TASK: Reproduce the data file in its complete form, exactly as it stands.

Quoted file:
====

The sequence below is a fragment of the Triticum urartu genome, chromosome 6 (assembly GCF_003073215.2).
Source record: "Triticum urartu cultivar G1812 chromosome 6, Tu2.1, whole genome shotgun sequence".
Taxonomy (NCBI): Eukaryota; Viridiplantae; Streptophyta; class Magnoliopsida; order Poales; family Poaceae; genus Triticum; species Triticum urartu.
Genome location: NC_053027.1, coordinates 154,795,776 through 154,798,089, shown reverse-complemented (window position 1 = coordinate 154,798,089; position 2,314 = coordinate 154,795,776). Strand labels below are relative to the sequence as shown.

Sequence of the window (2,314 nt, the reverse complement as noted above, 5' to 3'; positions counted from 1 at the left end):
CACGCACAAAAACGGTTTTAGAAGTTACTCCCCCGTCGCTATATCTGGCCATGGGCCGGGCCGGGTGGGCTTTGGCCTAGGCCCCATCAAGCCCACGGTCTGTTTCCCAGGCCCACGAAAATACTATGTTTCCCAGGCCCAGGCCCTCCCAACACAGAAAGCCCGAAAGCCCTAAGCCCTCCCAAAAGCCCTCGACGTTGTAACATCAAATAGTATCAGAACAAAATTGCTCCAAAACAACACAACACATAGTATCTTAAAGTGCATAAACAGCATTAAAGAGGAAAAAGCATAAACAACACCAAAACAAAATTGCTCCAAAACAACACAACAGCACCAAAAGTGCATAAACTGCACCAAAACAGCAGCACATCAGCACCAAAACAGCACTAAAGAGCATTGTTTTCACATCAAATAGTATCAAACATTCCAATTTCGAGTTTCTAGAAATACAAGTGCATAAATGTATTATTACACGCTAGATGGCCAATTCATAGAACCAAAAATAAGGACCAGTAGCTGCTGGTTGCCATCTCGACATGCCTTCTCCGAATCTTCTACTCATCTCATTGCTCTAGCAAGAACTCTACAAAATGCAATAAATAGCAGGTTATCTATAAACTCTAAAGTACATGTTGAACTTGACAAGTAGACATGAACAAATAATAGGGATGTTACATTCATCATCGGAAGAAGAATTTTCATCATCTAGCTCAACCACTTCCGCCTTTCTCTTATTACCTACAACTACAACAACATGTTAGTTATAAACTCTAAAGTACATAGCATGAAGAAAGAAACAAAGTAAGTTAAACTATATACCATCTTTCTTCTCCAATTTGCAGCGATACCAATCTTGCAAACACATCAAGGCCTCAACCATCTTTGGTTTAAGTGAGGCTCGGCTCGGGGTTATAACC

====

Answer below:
The sequence below is a fragment of the Triticum urartu genome, chromosome 6 (assembly GCF_003073215.2).
Source record: "Triticum urartu cultivar G1812 chromosome 6, Tu2.1, whole genome shotgun sequence".
Taxonomy (NCBI): Eukaryota; Viridiplantae; Streptophyta; class Magnoliopsida; order Poales; family Poaceae; genus Triticum; species Triticum urartu.
Genome location: NC_053027.1, coordinates 154,795,776 through 154,798,089, shown reverse-complemented (window position 1 = coordinate 154,798,089; position 2,314 = coordinate 154,795,776). Strand labels below are relative to the sequence as shown.

Sequence of the window (2,314 nt, the reverse complement as noted above, 5' to 3'; positions counted from 1 at the left end):
CACGCACAAAAACGGTTTTAGAAGTTACTCCCCCGTCGCTATATCTGGCCATGGGCCGGGCCGGGTGGGCTTTGGCCTAGGCCCCATCAAGCCCACGGTCTGTTTCCCAGGCCCACGAAAATACTATGTTTCCCAGGCCCAGGCCCTCCCAACACAGAAAGCCCGAAAGCCCTAAGCCCTCCCAAAAGCCCTCGACGTTGTAACATCAAATAGTATCAGAACAAAATTGCTCCAAAACAACACAACACATAGTATCTTAAAGTGCATAAACAGCATTAAAGAGGAAAAAGCATAAACAACACCAAAACAAAATTGCTCCAAAACAACACAACAGCACCAAAAGTGCATAAACTGCACCAAAACAGCAGCACATCAGCACCAAAACAGCACTAAAGAGCATTGTTTTCACATCAAATAGTATCAAACATTCCAATTTCGAGTTTCTAGAAATACAAGTGCATAAATGTATTATTACACGCTAGATGGCCAATTCATAGAACCAAAAATAAGGACCAGTAGCTGCTGGTTGCCATCTCGACATGCCTTCTCCGAATCTTCTACTCATCTCATTGCTCTAGCAAGAACTCTACAAAATGCAATAAATAGCAGGTTATCTATAAACTCTAAAGTACATGTTGAACTTGACAAGTAGACATGAACAAATAATAGGGATGTTACATTCATCATCGGAAGAAGAATTTTCATCATCTAGCTCAACCACTTCCGCCTTTCTCTTATTACCTACAACTACAACAACATGTTAGTTATAAACTCTAAAGTACATAGCATGAAGAAAGAAACAAAGTAAGTTAAACTATATACCATCTTTCTTCTCCAATTTGCAGCGATACCAATCTTGCAAACACATCAAGGCCTCAACCATCTTTGGTTTAAGTGAGGCTCGGCTCGGGGTTATAACC